*In the wake of the sexual abuse scandal at Penn State University blame has been placed to varying degrees on the principle actors. One of main themes to come out of this blame game is the difference between what people are obligated to do legally versus what human decency and their morals dictate.
Probably the second biggest villain has been assistant football coach Mike McQueary who allegedly witnessed a child being raped. Legally he did exactly what was required by reporting the incident to his superiors. But many people believe he failed morally by not immediately stopping the assault and/or reporting the incident to police immediately.
This lack of an imperative for McQueary to do more than tell the head coach yields questions about whether the law should penalize people who fail to act morally. But such questions are knee jerk reactions to this specific situation and do not apply more generally.
First it must be noted that there is an actual law that McQueary and several others at Penn State violated. That being the statute that requires notifying police when child abuse is suspected. Multiple people have been indicted in part because of this law. McQueary has avoided being charged probably because his testimony is critical to the larger investigation. Nevertheless the point is that there is no need to create a new law to compel people to act should they find themselves in a situation similar to the one that allegedly existed at Penn State – the law already exists.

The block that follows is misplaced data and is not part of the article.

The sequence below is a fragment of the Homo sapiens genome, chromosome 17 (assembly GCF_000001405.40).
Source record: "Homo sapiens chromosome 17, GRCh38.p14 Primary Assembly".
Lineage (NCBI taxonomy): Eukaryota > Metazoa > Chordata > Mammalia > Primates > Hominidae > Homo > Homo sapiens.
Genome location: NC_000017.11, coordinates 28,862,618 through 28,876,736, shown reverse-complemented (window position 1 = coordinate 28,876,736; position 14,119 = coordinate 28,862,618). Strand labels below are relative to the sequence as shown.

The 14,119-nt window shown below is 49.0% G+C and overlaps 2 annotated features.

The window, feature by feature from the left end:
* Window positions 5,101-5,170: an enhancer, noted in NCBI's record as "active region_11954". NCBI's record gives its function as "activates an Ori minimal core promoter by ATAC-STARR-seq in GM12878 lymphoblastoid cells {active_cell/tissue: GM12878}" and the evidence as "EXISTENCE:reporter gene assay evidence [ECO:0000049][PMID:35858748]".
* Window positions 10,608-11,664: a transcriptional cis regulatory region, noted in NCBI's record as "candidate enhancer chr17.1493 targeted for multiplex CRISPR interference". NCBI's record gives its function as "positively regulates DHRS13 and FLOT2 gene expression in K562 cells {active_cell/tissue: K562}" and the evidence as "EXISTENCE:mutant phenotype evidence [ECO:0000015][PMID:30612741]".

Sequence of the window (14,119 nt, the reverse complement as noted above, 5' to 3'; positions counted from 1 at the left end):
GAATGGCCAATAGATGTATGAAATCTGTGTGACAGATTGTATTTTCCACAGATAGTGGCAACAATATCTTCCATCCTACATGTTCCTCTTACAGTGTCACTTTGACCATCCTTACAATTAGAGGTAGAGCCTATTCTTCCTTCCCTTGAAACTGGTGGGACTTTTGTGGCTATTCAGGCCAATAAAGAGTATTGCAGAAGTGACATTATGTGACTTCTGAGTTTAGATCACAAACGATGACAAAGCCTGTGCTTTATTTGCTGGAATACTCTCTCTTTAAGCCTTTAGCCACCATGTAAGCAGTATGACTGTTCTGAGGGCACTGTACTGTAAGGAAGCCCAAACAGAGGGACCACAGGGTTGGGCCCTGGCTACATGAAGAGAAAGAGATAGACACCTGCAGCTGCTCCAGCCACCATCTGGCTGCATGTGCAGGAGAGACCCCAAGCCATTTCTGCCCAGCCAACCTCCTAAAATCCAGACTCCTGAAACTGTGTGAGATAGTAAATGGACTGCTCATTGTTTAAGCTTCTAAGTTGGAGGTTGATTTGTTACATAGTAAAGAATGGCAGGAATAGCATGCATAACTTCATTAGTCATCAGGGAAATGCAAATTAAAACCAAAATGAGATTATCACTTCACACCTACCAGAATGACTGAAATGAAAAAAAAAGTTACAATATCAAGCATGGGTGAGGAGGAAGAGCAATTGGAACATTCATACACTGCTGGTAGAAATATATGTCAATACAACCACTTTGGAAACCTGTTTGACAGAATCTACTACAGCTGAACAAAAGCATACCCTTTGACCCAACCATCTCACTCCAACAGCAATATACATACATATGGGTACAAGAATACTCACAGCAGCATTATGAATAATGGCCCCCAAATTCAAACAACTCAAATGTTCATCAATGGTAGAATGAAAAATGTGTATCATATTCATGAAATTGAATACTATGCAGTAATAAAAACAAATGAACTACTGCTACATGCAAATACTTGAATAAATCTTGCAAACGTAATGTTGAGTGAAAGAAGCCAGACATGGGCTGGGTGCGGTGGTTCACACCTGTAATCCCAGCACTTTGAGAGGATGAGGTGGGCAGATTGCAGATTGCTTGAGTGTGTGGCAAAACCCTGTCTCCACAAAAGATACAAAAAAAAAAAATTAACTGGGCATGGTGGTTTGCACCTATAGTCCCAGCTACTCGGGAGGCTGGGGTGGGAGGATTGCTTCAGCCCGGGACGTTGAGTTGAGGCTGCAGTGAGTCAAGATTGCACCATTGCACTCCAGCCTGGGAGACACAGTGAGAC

Furthermore even if a law did not exist that was applicable to specifics of this (or any other situation) to the letter, there are too many different concepts from too many moral codes that would be in play. Generally speaking our legal system is based on Judeo-Christian ethics. Still to have laws for all of the property encroachments possible based on the Biblical Book of Leviticus would make the law that much lengthier and is unnecessary. In fact lawmakers in most states have explicitly resisted basing criminality on the Old Testament – marrying a first cousin is legal in a majority of states.
Making laws because one incident offends the public’s morals is a bad reaction to a bad situation. Mostly because the public’s moral code is not uniform in a pluralistic society like the United States. Furthermore the public’s moral code evolves over time. This is not to suggest that in 50 years we would all look the other way as children are robbed of their innocence by a sexual predator. But it is to say that the legal code of each state is thousands of pages and should be augmented only when absolutely necessary.
It’s not against any law to be a bad guy. But a bad enough guy will run afoul of some law.
Trevor Brookins is a free lance writer in Rockland County, New York. He is currently working on a book about American culture during the Cold War. His writing has appeared in The Journal News. You can reach him at firstname.lastname@example.org